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Empowerment program for girls 'moving forward'
Sign-ups open, fill up quickly
Run 1 WEB
Angie Jones, left, Melena Appling and Julie Brack run to greet other girls on their team before the 2010 Girls on the Run 5K. Sign-ups are under way for this years program. - photo by File photo


When Cathie Brugnoli talks about Girls on the Run, the term “run” almost never comes up.

The nonprofit organization is all about empowering young girls, said Brugnoli, who is the executive director of Girls on the Run Forsyth-Hall-Cherokee.

“Girls on the Run’s mission is to educate and prepare girls for a lifetime of self-respect and healthy living,” she said. “The program uses the avenue of non-competitive running to help bring home our message to young girls.

“They can run, skip, hop, jump or walk, as long as they’re moving forward.”

Registration has opened for the group’s fall season, which Brugnoli said will fill up quickly.

The 12-week program, which starts in Forsyth County the last week in August, brings together girls in third through fifth grades twice a week for a 75-minute program.

Nearly every elementary school in the county has a program that meets after school, Brugnoli said.

Each meeting teaches a different lesson, focusing on self, friends, family and community.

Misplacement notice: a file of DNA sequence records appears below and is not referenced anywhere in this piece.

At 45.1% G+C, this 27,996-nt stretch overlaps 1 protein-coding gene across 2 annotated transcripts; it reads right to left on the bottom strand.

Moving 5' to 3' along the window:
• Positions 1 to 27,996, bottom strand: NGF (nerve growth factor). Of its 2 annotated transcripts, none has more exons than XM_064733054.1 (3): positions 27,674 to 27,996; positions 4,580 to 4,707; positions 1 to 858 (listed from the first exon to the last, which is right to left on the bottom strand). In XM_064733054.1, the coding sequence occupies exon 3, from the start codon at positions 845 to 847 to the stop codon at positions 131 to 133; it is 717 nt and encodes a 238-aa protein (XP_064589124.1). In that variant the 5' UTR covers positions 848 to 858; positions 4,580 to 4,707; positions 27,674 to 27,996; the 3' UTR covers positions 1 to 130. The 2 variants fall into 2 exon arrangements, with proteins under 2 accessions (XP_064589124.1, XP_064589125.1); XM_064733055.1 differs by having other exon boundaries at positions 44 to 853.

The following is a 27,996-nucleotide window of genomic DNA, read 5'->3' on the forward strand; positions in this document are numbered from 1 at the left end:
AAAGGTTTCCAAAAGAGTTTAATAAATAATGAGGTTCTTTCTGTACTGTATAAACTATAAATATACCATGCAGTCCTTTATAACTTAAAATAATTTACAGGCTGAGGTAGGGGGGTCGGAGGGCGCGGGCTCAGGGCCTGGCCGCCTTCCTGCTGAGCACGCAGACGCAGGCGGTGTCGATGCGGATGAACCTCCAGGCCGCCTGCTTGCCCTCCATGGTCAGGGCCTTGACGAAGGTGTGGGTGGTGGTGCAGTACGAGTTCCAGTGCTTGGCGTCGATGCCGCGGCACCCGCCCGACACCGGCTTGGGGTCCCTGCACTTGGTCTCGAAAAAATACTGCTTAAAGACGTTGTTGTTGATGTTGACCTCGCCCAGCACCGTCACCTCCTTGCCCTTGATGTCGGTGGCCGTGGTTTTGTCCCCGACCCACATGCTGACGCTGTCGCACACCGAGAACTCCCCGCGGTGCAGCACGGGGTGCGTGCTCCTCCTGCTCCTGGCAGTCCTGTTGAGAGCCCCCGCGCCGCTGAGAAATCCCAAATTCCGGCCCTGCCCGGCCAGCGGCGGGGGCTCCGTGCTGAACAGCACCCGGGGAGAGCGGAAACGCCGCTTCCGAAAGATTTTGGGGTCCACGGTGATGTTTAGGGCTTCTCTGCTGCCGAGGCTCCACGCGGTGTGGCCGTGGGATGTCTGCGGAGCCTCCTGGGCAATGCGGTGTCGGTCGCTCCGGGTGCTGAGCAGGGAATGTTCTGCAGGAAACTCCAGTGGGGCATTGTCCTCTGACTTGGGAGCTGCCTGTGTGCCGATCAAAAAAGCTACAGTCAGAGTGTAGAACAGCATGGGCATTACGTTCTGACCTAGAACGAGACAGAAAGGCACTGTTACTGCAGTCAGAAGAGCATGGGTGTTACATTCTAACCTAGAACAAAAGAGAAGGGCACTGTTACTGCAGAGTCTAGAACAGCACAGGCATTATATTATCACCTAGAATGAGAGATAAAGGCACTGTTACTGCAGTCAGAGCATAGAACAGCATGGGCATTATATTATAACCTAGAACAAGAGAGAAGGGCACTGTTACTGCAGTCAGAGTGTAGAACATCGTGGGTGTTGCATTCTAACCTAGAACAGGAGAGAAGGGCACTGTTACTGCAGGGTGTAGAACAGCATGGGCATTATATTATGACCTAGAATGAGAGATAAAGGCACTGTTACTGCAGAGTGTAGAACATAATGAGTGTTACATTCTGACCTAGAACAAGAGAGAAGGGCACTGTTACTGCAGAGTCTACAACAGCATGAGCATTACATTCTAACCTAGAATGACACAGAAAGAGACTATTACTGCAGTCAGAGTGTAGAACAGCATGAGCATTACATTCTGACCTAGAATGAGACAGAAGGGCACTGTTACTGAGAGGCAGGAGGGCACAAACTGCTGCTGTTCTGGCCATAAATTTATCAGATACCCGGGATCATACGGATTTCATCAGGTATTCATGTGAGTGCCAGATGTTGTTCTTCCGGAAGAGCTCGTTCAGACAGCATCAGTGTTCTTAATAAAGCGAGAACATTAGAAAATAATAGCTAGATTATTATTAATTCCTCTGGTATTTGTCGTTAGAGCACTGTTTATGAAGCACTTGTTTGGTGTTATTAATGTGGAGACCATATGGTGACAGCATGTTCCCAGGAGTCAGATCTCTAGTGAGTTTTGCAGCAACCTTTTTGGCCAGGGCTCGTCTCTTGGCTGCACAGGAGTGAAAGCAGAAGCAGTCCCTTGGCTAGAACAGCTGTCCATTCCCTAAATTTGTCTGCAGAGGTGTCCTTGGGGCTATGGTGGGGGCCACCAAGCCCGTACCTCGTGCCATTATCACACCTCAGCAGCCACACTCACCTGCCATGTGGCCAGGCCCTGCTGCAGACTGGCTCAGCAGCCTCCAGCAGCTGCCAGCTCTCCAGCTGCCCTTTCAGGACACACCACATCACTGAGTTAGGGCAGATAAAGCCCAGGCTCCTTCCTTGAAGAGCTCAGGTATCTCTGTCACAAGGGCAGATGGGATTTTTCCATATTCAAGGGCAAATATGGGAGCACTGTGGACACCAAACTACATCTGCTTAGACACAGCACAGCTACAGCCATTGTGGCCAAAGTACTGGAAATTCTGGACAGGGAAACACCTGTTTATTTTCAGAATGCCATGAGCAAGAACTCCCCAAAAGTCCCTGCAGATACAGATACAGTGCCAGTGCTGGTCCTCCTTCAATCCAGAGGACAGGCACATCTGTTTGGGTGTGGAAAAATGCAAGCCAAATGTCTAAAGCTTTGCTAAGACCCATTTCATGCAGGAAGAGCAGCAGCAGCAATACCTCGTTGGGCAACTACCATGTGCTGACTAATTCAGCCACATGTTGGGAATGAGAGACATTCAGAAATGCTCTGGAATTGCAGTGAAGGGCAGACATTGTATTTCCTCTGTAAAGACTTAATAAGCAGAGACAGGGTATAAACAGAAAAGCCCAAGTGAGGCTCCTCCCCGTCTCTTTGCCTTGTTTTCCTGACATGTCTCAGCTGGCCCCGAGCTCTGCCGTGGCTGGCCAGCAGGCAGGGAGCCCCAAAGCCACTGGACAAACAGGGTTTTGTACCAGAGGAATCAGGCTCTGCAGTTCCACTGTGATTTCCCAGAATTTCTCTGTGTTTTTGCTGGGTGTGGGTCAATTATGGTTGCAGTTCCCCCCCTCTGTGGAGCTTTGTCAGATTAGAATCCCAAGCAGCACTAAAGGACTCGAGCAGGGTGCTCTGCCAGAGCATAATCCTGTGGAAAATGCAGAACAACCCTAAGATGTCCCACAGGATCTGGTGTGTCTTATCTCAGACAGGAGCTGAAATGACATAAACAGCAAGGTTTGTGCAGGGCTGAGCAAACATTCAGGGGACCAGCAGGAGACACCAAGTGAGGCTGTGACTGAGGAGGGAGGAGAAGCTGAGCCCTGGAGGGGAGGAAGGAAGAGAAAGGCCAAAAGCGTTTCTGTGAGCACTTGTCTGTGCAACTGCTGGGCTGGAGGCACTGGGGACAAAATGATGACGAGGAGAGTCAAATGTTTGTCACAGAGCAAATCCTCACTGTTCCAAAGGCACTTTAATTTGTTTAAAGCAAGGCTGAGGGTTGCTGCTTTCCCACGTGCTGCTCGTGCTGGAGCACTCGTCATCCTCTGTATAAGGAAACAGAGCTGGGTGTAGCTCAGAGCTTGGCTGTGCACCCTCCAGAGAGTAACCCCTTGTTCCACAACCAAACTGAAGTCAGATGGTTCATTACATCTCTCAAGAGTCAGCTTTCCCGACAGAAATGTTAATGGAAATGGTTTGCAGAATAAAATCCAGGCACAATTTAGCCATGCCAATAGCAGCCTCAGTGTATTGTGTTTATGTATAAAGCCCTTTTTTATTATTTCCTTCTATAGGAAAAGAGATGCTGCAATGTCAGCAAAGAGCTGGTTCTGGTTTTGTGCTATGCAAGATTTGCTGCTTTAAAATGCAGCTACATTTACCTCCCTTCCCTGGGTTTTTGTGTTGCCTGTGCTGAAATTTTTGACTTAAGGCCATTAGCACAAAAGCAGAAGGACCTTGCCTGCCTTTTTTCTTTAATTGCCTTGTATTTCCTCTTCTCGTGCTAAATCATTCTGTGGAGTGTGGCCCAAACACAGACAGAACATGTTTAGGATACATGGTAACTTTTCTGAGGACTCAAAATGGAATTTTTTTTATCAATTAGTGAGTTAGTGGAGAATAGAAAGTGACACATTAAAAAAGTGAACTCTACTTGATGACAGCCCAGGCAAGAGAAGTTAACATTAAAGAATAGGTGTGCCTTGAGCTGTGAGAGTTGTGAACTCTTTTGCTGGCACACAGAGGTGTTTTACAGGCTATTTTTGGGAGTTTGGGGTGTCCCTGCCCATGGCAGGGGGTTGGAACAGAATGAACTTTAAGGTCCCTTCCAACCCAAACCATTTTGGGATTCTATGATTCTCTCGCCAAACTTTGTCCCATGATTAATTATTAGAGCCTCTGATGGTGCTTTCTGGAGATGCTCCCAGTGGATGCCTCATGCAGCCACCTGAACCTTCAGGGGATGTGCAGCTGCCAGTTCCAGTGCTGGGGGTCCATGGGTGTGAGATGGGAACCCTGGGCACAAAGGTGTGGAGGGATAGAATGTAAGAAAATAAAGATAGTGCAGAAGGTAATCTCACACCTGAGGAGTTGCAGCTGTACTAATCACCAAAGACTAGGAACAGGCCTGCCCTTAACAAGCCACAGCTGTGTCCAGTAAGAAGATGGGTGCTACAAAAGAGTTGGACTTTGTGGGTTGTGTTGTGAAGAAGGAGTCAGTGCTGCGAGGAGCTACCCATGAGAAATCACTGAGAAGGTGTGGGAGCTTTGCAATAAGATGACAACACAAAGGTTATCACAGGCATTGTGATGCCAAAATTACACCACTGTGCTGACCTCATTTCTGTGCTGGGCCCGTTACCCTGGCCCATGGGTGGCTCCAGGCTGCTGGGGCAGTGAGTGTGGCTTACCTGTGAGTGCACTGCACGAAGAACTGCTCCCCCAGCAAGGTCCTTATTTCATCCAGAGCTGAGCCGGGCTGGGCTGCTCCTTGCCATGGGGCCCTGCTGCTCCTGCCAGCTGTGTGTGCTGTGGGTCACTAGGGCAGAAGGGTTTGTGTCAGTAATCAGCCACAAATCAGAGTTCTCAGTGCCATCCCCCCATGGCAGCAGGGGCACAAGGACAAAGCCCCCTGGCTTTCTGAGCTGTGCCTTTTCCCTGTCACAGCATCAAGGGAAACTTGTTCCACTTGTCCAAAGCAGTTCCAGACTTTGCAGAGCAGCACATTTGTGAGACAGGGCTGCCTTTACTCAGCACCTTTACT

Brugnoli said girls who have been through the program can return, since the material is always updated.

“This curriculum is very new,” she said. “It focuses on positive thinking and ways to change our perception of things going on around us, which is critical for girls to get at a young age.”

The season culminates with a 5K, which will be Nov. 12 at Lambert High School.

The program costs $150 for the season, but Brugnoli said no one is turned away for financial reasons.

Families can pay based on a sliding scale of income. Scholarships are also available.

Aside from registration, Brugnoli said the organization is also looking for volunteer coaches.

“Our coaches don’t need to be runners,” she said. “They can be anybody that wants to empower young girls and change the way they see themselves.”

The organization has grown nearly tenfold since its inception five years ago. Some 350 girls are expected to participate this season.

“We’re really excited about that,” Brugnoli said. “We feel like we’re reaching a lot of the community.”